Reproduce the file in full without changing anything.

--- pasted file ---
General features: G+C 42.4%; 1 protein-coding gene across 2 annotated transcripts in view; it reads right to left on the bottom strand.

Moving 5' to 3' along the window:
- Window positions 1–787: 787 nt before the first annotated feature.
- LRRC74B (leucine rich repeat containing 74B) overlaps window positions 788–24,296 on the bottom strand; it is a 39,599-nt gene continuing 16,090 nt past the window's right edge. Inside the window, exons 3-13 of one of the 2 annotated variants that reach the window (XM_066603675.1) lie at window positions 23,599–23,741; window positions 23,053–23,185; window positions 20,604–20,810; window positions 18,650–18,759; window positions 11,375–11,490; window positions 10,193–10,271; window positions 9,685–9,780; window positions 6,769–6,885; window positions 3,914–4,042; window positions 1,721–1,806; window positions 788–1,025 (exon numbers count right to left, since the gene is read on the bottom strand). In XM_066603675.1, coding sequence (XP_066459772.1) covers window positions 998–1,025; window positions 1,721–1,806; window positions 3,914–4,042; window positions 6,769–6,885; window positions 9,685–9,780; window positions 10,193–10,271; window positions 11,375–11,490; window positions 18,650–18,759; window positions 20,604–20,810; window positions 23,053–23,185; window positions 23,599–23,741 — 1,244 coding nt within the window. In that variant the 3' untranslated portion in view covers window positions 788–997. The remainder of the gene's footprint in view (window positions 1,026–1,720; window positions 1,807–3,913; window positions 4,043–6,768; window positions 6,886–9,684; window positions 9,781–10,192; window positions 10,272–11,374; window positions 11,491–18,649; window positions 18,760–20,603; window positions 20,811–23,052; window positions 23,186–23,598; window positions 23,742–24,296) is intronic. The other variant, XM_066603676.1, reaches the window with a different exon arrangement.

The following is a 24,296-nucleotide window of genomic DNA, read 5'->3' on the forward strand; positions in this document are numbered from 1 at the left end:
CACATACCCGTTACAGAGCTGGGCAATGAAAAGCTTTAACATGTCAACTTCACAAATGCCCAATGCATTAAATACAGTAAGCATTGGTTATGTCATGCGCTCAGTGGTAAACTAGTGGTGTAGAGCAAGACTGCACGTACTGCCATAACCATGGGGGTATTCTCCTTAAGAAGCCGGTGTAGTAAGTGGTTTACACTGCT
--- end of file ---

General features: G+C 42.4%; 1 protein-coding gene across 2 annotated transcripts in view; it reads right to left on the bottom strand.

Moving 5' to 3' along the window:
- Window positions 1–787: 787 nt before the first annotated feature.
- LRRC74B (leucine rich repeat containing 74B) overlaps window positions 788–24,296 on the bottom strand; it is a 39,599-nt gene continuing 16,090 nt past the window's right edge. Inside the window, exons 3-13 of one of the 2 annotated variants that reach the window (XM_066603675.1) lie at window positions 23,599–23,741; window positions 23,053–23,185; window positions 20,604–20,810; window positions 18,650–18,759; window positions 11,375–11,490; window positions 10,193–10,271; window positions 9,685–9,780; window positions 6,769–6,885; window positions 3,914–4,042; window positions 1,721–1,806; window positions 788–1,025 (exon numbers count right to left, since the gene is read on the bottom strand). In XM_066603675.1, coding sequence (XP_066459772.1) covers window positions 998–1,025; window positions 1,721–1,806; window positions 3,914–4,042; window positions 6,769–6,885; window positions 9,685–9,780; window positions 10,193–10,271; window positions 11,375–11,490; window positions 18,650–18,759; window positions 20,604–20,810; window positions 23,053–23,185; window positions 23,599–23,741 — 1,244 coding nt within the window. In that variant the 3' untranslated portion in view covers window positions 788–997. The remainder of the gene's footprint in view (window positions 1,026–1,720; window positions 1,807–3,913; window positions 4,043–6,768; window positions 6,886–9,684; window positions 9,781–10,192; window positions 10,272–11,374; window positions 11,491–18,649; window positions 18,760–20,603; window positions 20,811–23,052; window positions 23,186–23,598; window positions 23,742–24,296) is intronic. The other variant, XM_066603676.1, reaches the window with a different exon arrangement.

The following is a 24,296-nucleotide window of genomic DNA, read 5'->3' on the forward strand; positions in this document are numbered from 1 at the left end:
CACATACCCGTTACAGAGCTGGGCAATGAAAAGCTTTAACATGTCAACTTCACAAATGCCCAATGCATTAAATACAGTAAGCATTGGTTATGTCATGCGCTCAGTGGTAAACTAGTGGTGTAGAGCAAGACTGCACGTACTGCCATAACCATGGGGGTATTCTCCTTAAGAAGCCGGTGTAGTAAGTGGTTTACACTGCT